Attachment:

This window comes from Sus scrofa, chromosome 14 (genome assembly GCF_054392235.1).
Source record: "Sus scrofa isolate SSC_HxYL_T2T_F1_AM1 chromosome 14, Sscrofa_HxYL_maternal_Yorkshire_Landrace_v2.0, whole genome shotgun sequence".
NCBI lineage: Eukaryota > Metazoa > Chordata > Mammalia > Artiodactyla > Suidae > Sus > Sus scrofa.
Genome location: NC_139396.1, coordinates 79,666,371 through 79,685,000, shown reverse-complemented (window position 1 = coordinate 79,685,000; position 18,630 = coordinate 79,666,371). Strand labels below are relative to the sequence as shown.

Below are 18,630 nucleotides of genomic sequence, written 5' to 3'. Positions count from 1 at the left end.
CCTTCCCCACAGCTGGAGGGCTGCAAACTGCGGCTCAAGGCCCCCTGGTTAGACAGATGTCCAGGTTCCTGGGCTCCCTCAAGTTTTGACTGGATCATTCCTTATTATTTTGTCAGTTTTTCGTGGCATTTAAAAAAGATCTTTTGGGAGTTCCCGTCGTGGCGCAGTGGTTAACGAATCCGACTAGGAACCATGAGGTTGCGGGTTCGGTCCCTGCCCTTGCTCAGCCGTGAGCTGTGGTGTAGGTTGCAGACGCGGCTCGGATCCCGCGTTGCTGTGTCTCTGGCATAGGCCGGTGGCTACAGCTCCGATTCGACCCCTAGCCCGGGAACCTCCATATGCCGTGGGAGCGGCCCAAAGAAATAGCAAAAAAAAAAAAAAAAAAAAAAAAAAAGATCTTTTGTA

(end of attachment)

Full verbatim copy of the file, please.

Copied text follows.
This window comes from Sus scrofa, chromosome 14 (genome assembly GCF_054392235.1).
Source record: "Sus scrofa isolate SSC_HxYL_T2T_F1_AM1 chromosome 14, Sscrofa_HxYL_maternal_Yorkshire_Landrace_v2.0, whole genome shotgun sequence".
NCBI lineage: Eukaryota > Metazoa > Chordata > Mammalia > Artiodactyla > Suidae > Sus > Sus scrofa.
Genome location: NC_139396.1, coordinates 79,666,371 through 79,685,000, shown reverse-complemented (window position 1 = coordinate 79,685,000; position 18,630 = coordinate 79,666,371). Strand labels below are relative to the sequence as shown.

Below are 18,630 nucleotides of genomic sequence, written 5' to 3'. Positions count from 1 at the left end.
CCTTCCCCACAGCTGGAGGGCTGCAAACTGCGGCTCAAGGCCCCCTGGTTAGACAGATGTCCAGGTTCCTGGGCTCCCTCAAGTTTTGACTGGATCATTCCTTATTATTTTGTCAGTTTTTCGTGGCATTTAAAAAAGATCTTTTGGGAGTTCCCGTCGTGGCGCAGTGGTTAACGAATCCGACTAGGAACCATGAGGTTGCGGGTTCGGTCCCTGCCCTTGCTCAGCCGTGAGCTGTGGTGTAGGTTGCAGACGCGGCTCGGATCCCGCGTTGCTGTGTCTCTGGCATAGGCCGGTGGCTACAGCTCCGATTCGACCCCTAGCCCGGGAACCTCCATATGCCGTGGGAGCGGCCCAAAGAAATAGCAAAAAAAAAAAAAAAAAAAAAAAAAAAGATCTTTTGTA